There’s this perpetuated stigma out there (Thanks, social media? Thanks Hallmark? Thanks, Gilmore Girls?), that you and your mom should be joined at the hip from the minute you’re out of her vagina, and look, that’s *so so* great if you are, but I don’t want my mom to feel like something’s wrong with us, or her, or that she should’ve taken a left when she decided to take a right and it prevented us from being BFF4EA. My mom and I have the relationship we are supposed to have. Period.
I’m not emotionally dependent on my mother because there was a time when I just wasn’t allowed to be. My decision to remove some of my emotional dependency from her wasn’t intentional, nor was it a conscious effort. Your brain just kind of processes things and adapts accordingly.
My mom and I had a difficult period. It wasn’t day-to-day awful but when it was bad – It Was Bad. I was a hormonal know-it-all teen, and my mom was dealing with, unbeknownst to me, some mental health issues. Spoiler alert: not an ideal combo.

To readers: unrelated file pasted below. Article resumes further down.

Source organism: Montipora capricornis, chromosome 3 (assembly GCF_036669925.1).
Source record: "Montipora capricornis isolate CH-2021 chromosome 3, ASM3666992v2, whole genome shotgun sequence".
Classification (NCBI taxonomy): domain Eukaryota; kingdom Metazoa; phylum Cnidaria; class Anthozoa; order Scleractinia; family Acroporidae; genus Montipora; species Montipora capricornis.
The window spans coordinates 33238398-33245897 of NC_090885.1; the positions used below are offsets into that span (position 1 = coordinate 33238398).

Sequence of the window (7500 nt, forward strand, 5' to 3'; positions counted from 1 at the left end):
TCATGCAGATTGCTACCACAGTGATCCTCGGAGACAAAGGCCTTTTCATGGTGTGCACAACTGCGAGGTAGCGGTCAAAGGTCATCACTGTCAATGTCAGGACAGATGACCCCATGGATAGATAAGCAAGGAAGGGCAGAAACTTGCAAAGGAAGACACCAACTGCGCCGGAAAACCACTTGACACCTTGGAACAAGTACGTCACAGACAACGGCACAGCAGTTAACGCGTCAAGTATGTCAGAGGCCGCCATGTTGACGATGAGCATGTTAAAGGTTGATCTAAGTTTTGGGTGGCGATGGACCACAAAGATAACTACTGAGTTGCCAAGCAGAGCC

We’d get in fights the way moms and teenagers do. I’d explode, she’d explode. When she got mad or felt hurt by me, she did something different than yell at me or send me to my room until she was ready to come hash it out: she’d just stop talking to me.
That was how she learned to show she was upset, so she did. With a daughter who was too young to understand mental health and too naive to realize our parents aren’t right all the time. I learned how to read her mood instantaneously “to survive,” as my therapist once called it. I could interpret the tiny muscles in her facial expressions like they made up a mood language only her and I knew.